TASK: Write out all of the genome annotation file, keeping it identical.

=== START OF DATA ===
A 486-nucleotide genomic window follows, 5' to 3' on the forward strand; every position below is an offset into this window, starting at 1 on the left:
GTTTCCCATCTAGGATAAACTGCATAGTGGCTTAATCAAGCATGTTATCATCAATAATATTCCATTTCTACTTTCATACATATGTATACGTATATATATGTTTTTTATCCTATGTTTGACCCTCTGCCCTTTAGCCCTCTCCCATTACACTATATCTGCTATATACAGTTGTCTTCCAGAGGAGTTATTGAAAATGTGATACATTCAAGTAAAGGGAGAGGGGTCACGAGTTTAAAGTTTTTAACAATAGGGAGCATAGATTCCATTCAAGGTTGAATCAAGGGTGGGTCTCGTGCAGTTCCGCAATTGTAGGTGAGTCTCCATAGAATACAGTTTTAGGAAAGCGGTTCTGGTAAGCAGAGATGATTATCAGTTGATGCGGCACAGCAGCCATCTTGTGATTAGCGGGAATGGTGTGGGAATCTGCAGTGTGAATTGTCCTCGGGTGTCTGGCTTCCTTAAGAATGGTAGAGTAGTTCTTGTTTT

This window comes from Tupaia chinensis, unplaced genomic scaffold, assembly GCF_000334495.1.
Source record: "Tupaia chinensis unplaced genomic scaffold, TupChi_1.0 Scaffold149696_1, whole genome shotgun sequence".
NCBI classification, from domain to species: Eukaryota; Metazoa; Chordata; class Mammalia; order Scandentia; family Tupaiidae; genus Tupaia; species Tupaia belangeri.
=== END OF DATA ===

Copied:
A 486-nucleotide genomic window follows, 5' to 3' on the forward strand; every position below is an offset into this window, starting at 1 on the left:
GTTTCCCATCTAGGATAAACTGCATAGTGGCTTAATCAAGCATGTTATCATCAATAATATTCCATTTCTACTTTCATACATATGTATACGTATATATATGTTTTTTATCCTATGTTTGACCCTCTGCCCTTTAGCCCTCTCCCATTACACTATATCTGCTATATACAGTTGTCTTCCAGAGGAGTTATTGAAAATGTGATACATTCAAGTAAAGGGAGAGGGGTCACGAGTTTAAAGTTTTTAACAATAGGGAGCATAGATTCCATTCAAGGTTGAATCAAGGGTGGGTCTCGTGCAGTTCCGCAATTGTAGGTGAGTCTCCATAGAATACAGTTTTAGGAAAGCGGTTCTGGTAAGCAGAGATGATTATCAGTTGATGCGGCACAGCAGCCATCTTGTGATTAGCGGGAATGGTGTGGGAATCTGCAGTGTGAATTGTCCTCGGGTGTCTGGCTTCCTTAAGAATGGTAGAGTAGTTCTTGTTTT

This window comes from Tupaia chinensis, unplaced genomic scaffold, assembly GCF_000334495.1.
Source record: "Tupaia chinensis unplaced genomic scaffold, TupChi_1.0 Scaffold149696_1, whole genome shotgun sequence".
NCBI classification, from domain to species: Eukaryota; Metazoa; Chordata; class Mammalia; order Scandentia; family Tupaiidae; genus Tupaia; species Tupaia belangeri.